Turnkey with LightSwitch

Microsoft has long wanted to find a replacement for Microsoft Access. The best attempt yet, which is due out in, or before, September is Visual Studio LightSwitch, with which it is said to be as ‘easy as flipping a switch’ to use Silverlight to create simple form-driven business applications.

It is easy to get confused by the various initiatives from Microsoft. No, this isn’t WebMatrix. There is no ‘Razor’, for this isn’t meant for cute little ecommerce sites, but is designed to build simple database-applications of the card-box type. It is more clearly a .NET-based solution to the problem that every business seems to suffer from; the plethora of Access-based, and Excel-based ‘private’ and departmental database-applications. These are a nightmare for any IT department since they are often ‘stealth’ applications built by the business in the teeth of opposition from the IT Department zealots. As they are undocumented, it is scarily easy to bring a whole department into disarray by decommissioning a PC tucked under a desk somewhere. With LightSwitch, it is easy to re-write such applications in a standard, maintainable, way, using a SQL Server database, deployed somewhere reasonably safe such as Azure. Even Sharepoint or Windows Communication Foundation can be used as data sources.

Oracle’s ApEx has taken off remarkably well, and has shaken the perception that, for the business user, Oracle must remain a mystic force accessible only to the priests and acolytes. Microsoft, by comparison had only Access, which was first released in 1992, the year of the Madonna conical bustier. It looks just as dated. Microsoft badly needed an entirely new solution to the same business requirement that led to Access’s and Foxpro’s long-time popularity, but which had the same allure as ApEx.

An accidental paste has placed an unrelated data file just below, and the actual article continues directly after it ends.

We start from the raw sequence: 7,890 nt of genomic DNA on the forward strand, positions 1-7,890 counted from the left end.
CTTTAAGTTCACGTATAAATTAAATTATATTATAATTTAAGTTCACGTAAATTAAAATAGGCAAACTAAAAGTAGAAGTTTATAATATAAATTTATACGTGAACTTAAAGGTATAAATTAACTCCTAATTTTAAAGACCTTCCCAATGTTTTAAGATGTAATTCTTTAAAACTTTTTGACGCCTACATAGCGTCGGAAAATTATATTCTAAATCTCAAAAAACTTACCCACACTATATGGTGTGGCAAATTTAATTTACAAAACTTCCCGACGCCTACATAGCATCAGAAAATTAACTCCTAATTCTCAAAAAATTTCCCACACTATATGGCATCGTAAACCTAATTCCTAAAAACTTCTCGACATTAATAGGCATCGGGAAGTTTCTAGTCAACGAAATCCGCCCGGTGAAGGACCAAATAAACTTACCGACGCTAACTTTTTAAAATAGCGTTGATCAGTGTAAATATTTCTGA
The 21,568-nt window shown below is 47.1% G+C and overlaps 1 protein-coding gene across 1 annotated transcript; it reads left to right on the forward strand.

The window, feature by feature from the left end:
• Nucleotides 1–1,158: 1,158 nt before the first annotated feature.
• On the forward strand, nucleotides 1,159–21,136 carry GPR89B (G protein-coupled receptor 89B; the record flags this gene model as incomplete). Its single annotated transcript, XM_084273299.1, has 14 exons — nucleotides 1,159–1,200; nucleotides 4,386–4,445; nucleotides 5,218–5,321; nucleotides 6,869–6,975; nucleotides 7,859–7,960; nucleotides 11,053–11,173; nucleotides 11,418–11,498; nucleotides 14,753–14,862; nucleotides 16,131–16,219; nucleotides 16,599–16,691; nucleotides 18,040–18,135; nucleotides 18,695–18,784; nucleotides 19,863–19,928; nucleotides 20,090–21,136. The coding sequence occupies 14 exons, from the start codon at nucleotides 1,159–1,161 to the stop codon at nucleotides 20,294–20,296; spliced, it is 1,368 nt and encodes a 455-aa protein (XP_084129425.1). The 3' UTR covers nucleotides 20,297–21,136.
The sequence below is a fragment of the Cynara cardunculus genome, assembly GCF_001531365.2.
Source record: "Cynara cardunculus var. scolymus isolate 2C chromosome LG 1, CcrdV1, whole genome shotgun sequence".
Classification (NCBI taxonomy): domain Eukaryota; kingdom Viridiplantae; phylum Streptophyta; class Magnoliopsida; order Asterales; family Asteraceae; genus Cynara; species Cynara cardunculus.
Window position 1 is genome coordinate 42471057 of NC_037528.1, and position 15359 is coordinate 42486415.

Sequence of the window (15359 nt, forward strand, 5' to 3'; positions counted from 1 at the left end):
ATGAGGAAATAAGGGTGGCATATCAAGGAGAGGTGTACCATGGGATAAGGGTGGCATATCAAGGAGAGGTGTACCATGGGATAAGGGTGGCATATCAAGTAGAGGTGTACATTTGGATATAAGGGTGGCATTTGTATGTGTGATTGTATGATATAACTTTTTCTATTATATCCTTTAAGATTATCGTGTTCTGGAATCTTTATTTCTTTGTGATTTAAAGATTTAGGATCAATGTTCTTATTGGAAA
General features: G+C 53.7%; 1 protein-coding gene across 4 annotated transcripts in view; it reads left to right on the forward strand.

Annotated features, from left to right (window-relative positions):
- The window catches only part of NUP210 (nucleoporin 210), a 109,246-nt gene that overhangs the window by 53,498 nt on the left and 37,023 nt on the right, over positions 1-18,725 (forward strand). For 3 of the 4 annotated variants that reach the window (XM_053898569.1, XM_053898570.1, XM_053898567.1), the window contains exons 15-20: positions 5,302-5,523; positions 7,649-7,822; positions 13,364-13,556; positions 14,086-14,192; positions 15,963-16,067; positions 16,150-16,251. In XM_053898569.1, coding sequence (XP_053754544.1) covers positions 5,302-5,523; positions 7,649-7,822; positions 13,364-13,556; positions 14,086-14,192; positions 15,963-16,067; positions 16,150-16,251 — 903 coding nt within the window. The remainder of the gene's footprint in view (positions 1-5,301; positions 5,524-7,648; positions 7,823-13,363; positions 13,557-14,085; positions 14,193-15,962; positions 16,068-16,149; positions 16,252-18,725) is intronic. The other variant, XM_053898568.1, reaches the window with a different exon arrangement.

LightSwitch is sound in its ideas, and comfortingly conventional in its architecture. By giving an easy access to SQL Server databases, and providing a ‘thumb and blanket’ migration path to Access-heads, LightSwitch seems likely to offer a simple way of pulling more Microsoft users into the .NET community. If Microsoft puts its weight behind it, then it will give some glimmer of hope to the many Silverlight developers that Microsoft is capable of seeing through its .NET revolution.